Alpersite, Mg0.58Cu0.37Zn0.02Mn0.02Fe0.01SO4·7H2O, a new mineral species with direct relevance to reactions in mine waste, occurs in a mineralogically zoned assemblage in sheltered areas at the abandoned Big Mike mine in central Nevada at a relative humidity of 65% and T = 4 °C. Blue alpersite, which is isostructural with melanterite (FeSO4·7H2O), is overlain by a light blue to white layer dominated by pickeringite, alunogen, and epsomite. X-ray diffraction data (MoKα radiation) from a single crystal of alpersite were refined in P21/c, resulting in wR = 0.05 and cell dimensions a = 14.166(4), b = 6.534(2), c = 10.838(3) Å, β = 105.922(6)°, Z = 4. Site-occupancy refinement, constrained to be consistent with the compositional data, showed Mg to occupy the M1 site and Cu the M2 site. The octahedral distortion of M2 is consistent with 72% Cu occupancy when compared with the site-distortion data of substituted melanterite.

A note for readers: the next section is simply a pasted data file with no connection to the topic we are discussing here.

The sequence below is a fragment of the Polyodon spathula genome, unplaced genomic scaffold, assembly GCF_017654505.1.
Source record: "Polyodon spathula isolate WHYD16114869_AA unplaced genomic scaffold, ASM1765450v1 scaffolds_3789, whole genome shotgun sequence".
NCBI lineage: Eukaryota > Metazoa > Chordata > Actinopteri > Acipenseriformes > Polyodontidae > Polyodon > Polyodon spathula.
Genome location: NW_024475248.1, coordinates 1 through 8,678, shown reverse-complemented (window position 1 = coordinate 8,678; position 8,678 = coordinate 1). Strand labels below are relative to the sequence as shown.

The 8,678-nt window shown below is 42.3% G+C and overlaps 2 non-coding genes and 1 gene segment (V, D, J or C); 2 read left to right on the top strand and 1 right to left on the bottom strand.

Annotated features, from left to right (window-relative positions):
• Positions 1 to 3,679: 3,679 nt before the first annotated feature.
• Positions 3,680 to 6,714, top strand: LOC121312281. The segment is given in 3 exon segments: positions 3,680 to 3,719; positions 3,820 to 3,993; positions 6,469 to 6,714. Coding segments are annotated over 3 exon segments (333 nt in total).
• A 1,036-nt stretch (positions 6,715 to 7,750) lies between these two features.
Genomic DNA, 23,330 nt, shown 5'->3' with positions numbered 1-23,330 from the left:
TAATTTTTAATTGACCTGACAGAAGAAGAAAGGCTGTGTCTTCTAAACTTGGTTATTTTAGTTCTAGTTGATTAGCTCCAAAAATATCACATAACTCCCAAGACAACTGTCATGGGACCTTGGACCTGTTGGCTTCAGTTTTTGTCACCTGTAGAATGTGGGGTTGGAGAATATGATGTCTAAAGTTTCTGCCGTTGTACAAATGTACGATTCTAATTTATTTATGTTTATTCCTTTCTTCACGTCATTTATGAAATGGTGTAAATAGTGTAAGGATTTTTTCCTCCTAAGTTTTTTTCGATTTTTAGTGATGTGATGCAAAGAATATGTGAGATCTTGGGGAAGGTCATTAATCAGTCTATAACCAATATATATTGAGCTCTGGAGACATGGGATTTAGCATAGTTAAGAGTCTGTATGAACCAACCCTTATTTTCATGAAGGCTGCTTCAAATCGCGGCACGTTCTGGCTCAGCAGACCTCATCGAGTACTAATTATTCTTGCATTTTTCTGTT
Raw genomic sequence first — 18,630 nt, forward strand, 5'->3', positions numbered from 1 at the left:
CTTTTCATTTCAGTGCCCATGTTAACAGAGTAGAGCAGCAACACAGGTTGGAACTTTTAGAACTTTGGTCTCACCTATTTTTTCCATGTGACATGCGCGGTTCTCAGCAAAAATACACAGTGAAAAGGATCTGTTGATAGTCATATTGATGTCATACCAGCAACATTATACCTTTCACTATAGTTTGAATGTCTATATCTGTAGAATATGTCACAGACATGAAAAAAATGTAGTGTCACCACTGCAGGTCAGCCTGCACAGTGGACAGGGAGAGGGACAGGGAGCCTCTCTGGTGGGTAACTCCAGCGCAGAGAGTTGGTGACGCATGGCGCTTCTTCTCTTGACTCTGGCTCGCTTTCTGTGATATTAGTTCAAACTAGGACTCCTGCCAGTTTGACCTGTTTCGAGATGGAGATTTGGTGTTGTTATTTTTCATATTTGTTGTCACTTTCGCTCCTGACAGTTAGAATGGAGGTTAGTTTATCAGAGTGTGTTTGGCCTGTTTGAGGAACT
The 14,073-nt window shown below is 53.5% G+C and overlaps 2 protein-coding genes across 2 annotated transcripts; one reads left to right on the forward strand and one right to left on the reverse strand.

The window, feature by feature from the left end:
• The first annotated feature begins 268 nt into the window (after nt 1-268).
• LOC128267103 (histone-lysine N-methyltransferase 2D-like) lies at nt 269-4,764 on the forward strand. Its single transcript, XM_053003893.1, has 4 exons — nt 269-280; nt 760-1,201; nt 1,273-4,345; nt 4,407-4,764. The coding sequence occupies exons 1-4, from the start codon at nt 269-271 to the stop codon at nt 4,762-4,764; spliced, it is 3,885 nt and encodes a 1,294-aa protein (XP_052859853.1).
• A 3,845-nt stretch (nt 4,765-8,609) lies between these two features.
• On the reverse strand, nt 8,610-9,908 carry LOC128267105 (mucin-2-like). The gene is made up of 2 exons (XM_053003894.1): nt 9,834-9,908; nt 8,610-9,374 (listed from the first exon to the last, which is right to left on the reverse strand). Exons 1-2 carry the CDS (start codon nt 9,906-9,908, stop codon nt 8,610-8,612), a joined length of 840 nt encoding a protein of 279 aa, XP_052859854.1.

Cuprian pentahydrite, with the formula (Mg0.49Cu0.41Mn0.08Zn0.02)SO4·5H2O, was collected from an efflorescent rim on a depression that had held water in a large waste-rock area near Miami, Arizona. After dissolution of the efflorescence in de-ionized water, and evaporation of the supernatant liquid, alpersite precipitated and quickly dehydrated to cuprian pentahydrite. These observations are consistent with previous experimental studies of the system MgSO4-CuSO4-H2O. It is suspected that alpersite and cuprian pentahydrite are widespread in mine wastes that contain Cu-bearing sulfides, but in which solubilized Fe2+ is not available for melanterite crystallization because of oxidation to Fe3+ in surface waters of near-neutral pH. Alpersite has likely been overlooked in the past because of the close similarity of its physical properties to those of melanterite and chalcanthite. Alpersite is named after Charles N. Alpers, geochemist with the United States Geological Survey, who has made significant contributions to our understanding of the mineralogical controls of mine-water geochemistry.